## Why?

Uploading models to the Hugging Face Hub has many benefits. In summary, you get versioning, branches, discoverability and sharing features, integration with over a dozen libraries and more!

## Accounts and organizations

The first step is to create an account at Hugging Face. The models are shared in the form of Git-based repositories. You have control over your repository, so you can have checkpoints, configs and any files you might want to upload.

The repository can be either linked with an individual, such as osanseviero/fashion_brands_patterns or with an organization, such as facebook/bart-large-xsum. Organizations can be used if you want to upload models that are related to a company, community or library! If you choose an organization, the model will be featured on the organization’s page and every member of the organization will have the ability to contribute to the repository. You can create a new organization here.

## Creating a repository

Using the web interface, you can easily create repositories, add files (even large ones!), explore models, visualize diffs, and much more. Let's begin by creating a repository.

1. To create a new repository, visit huggingface.co/new:

1. First, specify the owner of the repository: this can be either you or any of the organizations you’re affiliated with.

2. Next, enter your model’s name. This will also be the name of the repository. Finally, you can specify whether you want your model to be public or private.

After creating your model repository, you should see a page like this:

1. This is where your model will be hosted. To start populating it, you can add a README file directly from the web interface.

1. The README file is in Markdown — feel free to go wild with it! You can read more about writing good model cards in our free course!

If you look at the “Files and versions” tab, you’ll see that there aren’t many files there yet — just the README.md you just created and the .gitattributes file that keeps track of large files.

If you've used Git before, this will be very easy since Git is used to manage files in the Hub.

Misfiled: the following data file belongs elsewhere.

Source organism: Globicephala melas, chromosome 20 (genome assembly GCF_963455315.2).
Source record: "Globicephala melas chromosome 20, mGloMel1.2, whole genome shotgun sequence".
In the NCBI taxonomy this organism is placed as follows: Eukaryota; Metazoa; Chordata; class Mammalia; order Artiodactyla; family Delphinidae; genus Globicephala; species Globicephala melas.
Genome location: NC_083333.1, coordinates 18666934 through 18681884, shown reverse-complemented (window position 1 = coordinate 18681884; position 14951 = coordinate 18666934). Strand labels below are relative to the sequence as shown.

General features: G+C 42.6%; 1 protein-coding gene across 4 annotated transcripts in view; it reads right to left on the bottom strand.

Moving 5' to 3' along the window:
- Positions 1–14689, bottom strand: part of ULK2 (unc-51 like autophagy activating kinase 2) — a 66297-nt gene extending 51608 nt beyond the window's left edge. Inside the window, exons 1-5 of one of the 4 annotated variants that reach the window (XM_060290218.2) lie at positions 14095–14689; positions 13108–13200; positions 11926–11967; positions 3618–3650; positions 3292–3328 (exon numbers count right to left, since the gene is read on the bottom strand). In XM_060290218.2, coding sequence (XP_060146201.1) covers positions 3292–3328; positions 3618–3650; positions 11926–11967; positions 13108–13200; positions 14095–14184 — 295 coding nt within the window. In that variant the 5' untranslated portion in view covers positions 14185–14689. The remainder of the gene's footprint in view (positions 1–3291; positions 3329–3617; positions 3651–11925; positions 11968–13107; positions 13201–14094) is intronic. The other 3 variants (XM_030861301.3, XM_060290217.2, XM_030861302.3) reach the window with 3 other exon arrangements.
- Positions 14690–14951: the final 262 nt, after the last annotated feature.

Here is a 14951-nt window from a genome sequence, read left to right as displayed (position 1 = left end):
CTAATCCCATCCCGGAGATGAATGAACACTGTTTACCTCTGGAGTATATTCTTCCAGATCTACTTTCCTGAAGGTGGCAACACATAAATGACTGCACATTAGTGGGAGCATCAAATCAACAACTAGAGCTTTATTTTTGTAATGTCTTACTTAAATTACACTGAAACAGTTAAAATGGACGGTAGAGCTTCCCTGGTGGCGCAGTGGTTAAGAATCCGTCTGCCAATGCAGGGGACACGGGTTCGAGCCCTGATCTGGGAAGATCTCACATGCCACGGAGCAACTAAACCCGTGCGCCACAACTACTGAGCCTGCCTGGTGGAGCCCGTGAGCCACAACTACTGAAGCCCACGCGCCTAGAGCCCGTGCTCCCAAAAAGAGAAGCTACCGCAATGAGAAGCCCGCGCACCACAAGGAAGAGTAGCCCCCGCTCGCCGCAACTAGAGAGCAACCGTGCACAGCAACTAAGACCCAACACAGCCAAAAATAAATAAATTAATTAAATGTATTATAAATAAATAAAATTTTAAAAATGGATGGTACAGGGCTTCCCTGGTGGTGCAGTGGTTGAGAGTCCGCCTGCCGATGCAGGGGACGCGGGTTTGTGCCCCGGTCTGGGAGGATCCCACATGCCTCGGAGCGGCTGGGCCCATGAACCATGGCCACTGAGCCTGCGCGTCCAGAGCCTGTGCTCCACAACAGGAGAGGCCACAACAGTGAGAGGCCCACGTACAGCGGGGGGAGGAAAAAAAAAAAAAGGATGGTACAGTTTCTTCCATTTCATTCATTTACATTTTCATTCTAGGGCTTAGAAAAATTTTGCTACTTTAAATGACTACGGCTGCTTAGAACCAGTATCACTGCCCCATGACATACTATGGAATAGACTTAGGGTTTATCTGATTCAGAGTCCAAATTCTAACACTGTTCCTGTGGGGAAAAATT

There is only one key difference if you have large files (over 10MB). These files are usually tracked with git-lfs (which stands for Git Large File Storage).

1. Please make sure you have both git and git-lfs installed on your system.
1. Run git lfs install to initialize git-lfs:

Do you have files larger than 10MB? Those files are tracked with git-lfs. We already provide a list of common file extensions for these files in .gitattributes, but you might need to add new extensions if they are not already handled. You can do so with git lfs track "*.your_extension".

git lfs install

1. Clone your model repository created in the previous section:
git clone https://huggingface.co/<your-username>/<your-model-id>


The directory should contain the README.md file created in the previous section.

Now's the time 🔥. You can add any files you want to the repository.

1. Commit and push your files

You can do this with the usual Git workflow:

git add .
git commit -m "First model version"
git push

1. Inspect files and history

And we're done! You can check your repository with all the recently added files!

The UI allows you to explore the model files and commits and to see the diff introduced by each commit:

• the type of task this model is for, enabling widgets and the Inference API.
• the used library (transformers, spaCy, etc)
• the language
• the dataset
• metrics
Models trained with 🤗 Transformers will generate TensorBoard traces by default if tensorboard is installed.
Beyond 🤗 Transformers, any repository that contains TensorBoard traces (filenames that contain tfevents) is categorized with the TensorBoard tag. As a convention we suggest that you save traces under the runs/ subfolder. The "Training metrics" tab then makes it easy to review charts of the logged variables, like the loss or the accuracy.